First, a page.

Joe

OpenFire Single Server Load Testing 120,000 Concurrent Connections

Discussion created by Joe on Dec 11, 2015
Latest reply on Aug 17, 2017 by Sonia

Update 12/18/2015 (This original test was for 80,000 users online concurrently. Update is now 120,000 but with no rosters.)

 

Openfire 3.10.3

(These servers are 6 years old)

OpenFire Server specs: Windows 2012 R2 Server. 64 bit java.
Running OpenFire as a background service. Dual CPUs (Intel Xeon L5420 2.50GHZ. 24GB RAM)

SQL Database Server: Windows 2008 R2 with SQLExpress 2012 (free version of SQL). 8GB RAM Single Xeon E5420 CPU 2.50GHZ

Both servers are using Samsung 850 120GB SSD hard drives. The SQL server has an additional 120GB SSD (D Drive) for the openfire SQL database.

Both servers are not using RAID currently just single drives.

 

OpenFire Server:

NIC#1 WAN IP Address (3 Linux CentOS Tsung test servers connecting to this IP for the load testing)

NIC#2 LAN  IP Address (Used to connect to a Windows 2008 R2 SQLExpress database for OpenFire via LAN in the same room)

SQL server showed almost no cpu usage the entire time. It appeared to be idle for the most part. It handled all requests easily.

 

Test #1

5-15 roster "friends" for 40k random users. No rosters for other 40k random users.

15 logging in per second with initial presence and roster updates.

72,000 online = 32% cpu

I logged in with spark on my own PC quickly, no delay and roster was updated right away.

 

1.png

 

Test #2

5-15 roster "friends" for 40k random users. No rosters for other 40k random users.

22.5 users logging in per second with initial presence and roster updates.

10k online 5% cpu

20k online 10% cpu (2gb ram used for java in openfire)

30k online 15% cpu (2gb ram used for java in openfire)

40k online 18% cpu  (2gb ram used for java in openfire)

79k online 50% cpu (2gb ram used for java in openfire)

80k online 4% cpu after no more users logging in and no more roster/presence updates

I logged in with spark on my own PC quickly, no delay and roster was updated right away.

 

2.png

 

Same as above, just higher cpu usage

5-15 rosters for 40k users. No rosters for other 40k

30 logging in per second with initial presence and roster
updates

Tested once and was using just over 2GB RAM used for java in
openfire. 2nd test used 4GB RAM used for java in openfire

79k online 70% cpu (2gb ram used for java in openfire.

80k online 4% cpu after no more users logging in and no more roster/presence updates

 

4GB on a second time running this test. OpenFire cache was using this extra RAM so I believe the previous tests caused this memory to be used and not released.

After I stopped the OpenFire service and restarted it, the cache cleared and it ran again with 2GB being used

I logged in with spark on my own PC quickly, no delay and roster was updated right away.

 

2222.png

 

11.png

 

Settings:

 

22.png

222.png

CONCLUSION:

If you can manage how many client connections per second are connecting to your server, even some old hardware like I have will do just fine. I should easily be able to do over 150k or 200k assuming I can manage the speed in which users are trying to reconnect which in my case I can because I have a custom jabber client program that all of my users will be using. I wrote a program similar to TeamViewer and Logmein and I use OpenFire to handle the accounts and use the awesome REST API via my webserver where users can sign up and pay for my remote control pc software and choose a plan such as 5 PC license, 10 PC license etc. When they create their account the php script uses REST to send the proper command to the OpenFire server which creates and manages the users and their rosters. I also allow people to share their PCs with other users via the website which again uses REST to modify the rosters of those accounts.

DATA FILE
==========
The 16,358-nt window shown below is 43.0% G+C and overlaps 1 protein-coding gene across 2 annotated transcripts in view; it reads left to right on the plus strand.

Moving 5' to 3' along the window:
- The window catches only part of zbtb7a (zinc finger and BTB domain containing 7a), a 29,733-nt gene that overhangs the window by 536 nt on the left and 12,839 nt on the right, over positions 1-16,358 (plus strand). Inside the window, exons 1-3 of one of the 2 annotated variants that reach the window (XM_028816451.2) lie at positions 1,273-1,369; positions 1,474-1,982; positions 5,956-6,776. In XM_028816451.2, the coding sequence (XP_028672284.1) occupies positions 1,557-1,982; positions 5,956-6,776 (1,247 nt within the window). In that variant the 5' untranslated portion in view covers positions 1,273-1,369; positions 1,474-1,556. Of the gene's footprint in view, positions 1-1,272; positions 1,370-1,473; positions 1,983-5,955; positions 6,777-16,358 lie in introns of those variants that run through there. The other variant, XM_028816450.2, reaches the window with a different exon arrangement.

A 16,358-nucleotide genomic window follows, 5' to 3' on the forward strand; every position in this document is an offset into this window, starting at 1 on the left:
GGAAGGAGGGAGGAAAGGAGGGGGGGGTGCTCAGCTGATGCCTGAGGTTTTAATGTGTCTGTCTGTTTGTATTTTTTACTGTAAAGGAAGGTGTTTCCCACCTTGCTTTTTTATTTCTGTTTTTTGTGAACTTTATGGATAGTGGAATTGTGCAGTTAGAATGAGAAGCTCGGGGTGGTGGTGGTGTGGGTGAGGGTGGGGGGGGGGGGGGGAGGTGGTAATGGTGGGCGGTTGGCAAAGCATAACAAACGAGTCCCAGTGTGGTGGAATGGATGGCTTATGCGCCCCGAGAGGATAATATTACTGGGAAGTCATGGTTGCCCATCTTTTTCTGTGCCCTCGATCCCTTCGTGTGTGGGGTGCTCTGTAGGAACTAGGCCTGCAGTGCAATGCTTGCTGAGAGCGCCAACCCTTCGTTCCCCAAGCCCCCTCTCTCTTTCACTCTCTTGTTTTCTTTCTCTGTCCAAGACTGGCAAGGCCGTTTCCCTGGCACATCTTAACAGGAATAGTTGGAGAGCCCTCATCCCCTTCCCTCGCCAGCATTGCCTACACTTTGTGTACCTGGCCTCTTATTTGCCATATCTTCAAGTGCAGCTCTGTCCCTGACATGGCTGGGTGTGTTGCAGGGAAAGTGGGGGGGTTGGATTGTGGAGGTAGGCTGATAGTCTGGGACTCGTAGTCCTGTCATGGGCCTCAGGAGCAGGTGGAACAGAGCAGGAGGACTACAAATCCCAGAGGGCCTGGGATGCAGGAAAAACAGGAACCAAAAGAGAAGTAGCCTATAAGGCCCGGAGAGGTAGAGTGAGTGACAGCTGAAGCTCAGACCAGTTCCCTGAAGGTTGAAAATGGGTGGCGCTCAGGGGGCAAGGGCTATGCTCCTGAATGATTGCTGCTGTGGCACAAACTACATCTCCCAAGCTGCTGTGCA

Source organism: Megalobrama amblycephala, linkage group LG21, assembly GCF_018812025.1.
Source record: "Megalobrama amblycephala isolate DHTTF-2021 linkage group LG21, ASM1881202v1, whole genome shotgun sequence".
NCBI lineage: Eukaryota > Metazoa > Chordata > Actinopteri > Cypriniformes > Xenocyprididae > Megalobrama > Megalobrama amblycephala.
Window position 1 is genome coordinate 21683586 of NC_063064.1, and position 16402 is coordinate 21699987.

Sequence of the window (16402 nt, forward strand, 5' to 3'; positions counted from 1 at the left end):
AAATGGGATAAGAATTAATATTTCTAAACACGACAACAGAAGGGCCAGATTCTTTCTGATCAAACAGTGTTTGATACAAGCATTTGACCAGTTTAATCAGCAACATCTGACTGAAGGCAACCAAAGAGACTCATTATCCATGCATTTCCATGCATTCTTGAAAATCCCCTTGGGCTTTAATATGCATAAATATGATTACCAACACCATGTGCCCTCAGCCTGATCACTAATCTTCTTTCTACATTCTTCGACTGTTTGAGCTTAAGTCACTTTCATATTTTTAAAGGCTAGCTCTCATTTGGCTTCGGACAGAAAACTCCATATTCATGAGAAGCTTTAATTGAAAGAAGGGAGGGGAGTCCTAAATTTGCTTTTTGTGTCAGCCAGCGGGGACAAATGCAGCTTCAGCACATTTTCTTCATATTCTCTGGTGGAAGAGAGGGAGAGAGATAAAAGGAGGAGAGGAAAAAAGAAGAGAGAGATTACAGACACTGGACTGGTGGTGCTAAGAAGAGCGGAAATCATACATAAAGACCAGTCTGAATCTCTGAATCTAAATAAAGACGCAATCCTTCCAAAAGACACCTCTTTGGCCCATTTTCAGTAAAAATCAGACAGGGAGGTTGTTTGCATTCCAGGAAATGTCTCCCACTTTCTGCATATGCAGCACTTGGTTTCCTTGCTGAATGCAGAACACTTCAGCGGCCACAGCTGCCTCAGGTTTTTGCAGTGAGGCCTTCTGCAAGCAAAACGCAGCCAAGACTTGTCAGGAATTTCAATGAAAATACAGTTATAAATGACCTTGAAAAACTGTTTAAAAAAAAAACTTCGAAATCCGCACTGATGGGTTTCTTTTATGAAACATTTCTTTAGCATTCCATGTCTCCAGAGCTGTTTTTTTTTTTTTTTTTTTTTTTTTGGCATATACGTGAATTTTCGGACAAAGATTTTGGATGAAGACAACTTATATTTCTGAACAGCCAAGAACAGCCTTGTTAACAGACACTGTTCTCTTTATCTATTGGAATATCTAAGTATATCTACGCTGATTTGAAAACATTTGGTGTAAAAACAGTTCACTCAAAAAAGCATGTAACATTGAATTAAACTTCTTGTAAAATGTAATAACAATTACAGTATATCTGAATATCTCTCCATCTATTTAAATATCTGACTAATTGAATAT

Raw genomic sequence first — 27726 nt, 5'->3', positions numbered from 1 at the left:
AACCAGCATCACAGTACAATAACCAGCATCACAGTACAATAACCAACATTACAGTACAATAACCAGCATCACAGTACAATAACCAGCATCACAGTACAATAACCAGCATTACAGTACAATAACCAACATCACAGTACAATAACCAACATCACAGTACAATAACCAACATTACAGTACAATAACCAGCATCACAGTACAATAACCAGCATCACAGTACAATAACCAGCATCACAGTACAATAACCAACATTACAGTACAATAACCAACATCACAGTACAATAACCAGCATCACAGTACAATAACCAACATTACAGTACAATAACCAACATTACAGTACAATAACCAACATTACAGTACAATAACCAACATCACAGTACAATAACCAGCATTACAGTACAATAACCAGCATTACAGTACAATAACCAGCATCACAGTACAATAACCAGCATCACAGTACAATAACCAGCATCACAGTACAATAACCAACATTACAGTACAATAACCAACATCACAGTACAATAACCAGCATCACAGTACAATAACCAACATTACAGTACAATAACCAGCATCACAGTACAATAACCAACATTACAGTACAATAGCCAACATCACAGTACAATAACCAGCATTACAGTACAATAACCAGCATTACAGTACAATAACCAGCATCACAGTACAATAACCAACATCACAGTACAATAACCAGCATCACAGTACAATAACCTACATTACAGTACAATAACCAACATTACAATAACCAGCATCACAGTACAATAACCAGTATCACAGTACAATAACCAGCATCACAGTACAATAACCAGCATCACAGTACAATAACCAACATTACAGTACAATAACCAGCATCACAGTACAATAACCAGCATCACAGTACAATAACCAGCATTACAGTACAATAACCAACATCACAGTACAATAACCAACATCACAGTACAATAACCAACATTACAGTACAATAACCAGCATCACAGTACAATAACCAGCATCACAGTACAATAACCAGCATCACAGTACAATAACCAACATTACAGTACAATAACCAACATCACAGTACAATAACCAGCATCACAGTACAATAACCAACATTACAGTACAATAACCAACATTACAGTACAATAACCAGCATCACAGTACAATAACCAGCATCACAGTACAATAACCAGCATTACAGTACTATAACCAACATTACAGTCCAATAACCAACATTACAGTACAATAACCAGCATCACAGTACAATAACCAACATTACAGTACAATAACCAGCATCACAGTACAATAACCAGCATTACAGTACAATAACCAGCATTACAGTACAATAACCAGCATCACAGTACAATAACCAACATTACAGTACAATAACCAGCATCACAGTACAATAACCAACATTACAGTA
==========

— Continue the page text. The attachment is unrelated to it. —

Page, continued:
I wanted to see if OpenFire had what it takes to do what I needed without having to purchase a bunch of servers frequently as the user base grew.

 

I have 4 of these servers and setup the cluster which was also working but I only had 3 additional servers which had Linux CentOS and Tsung installed for the load testing. Each of those servers seemed to cap out at around 27,000 test users concurrently which is why I could only get around 80k in this test. The testing above was not on the cluster, it was only on a single server.

 

So if you had 4 of these servers ($150 on ebay) and an additional server for load balancing such as one with Linux and HA Proxy, you could send a lot more requests per second.

 

The other thing to note is that I did a test with 150 users per second logging on and I think by 25k or so online the cpu usage was getting very high and hit 100% soon after if I recall. This was on the same exact server mentioned above.

 

It is these connections per second that really put pressure on the server and I'm sure if they had even larger rosters, that would compound the issue and add more stress. If you could find a cheap 16 core or 24 core server that is also several years old, I think it would be able to handle 150-200 connections per second with the test I did above. If I had one of these servers I would test it but I do not.

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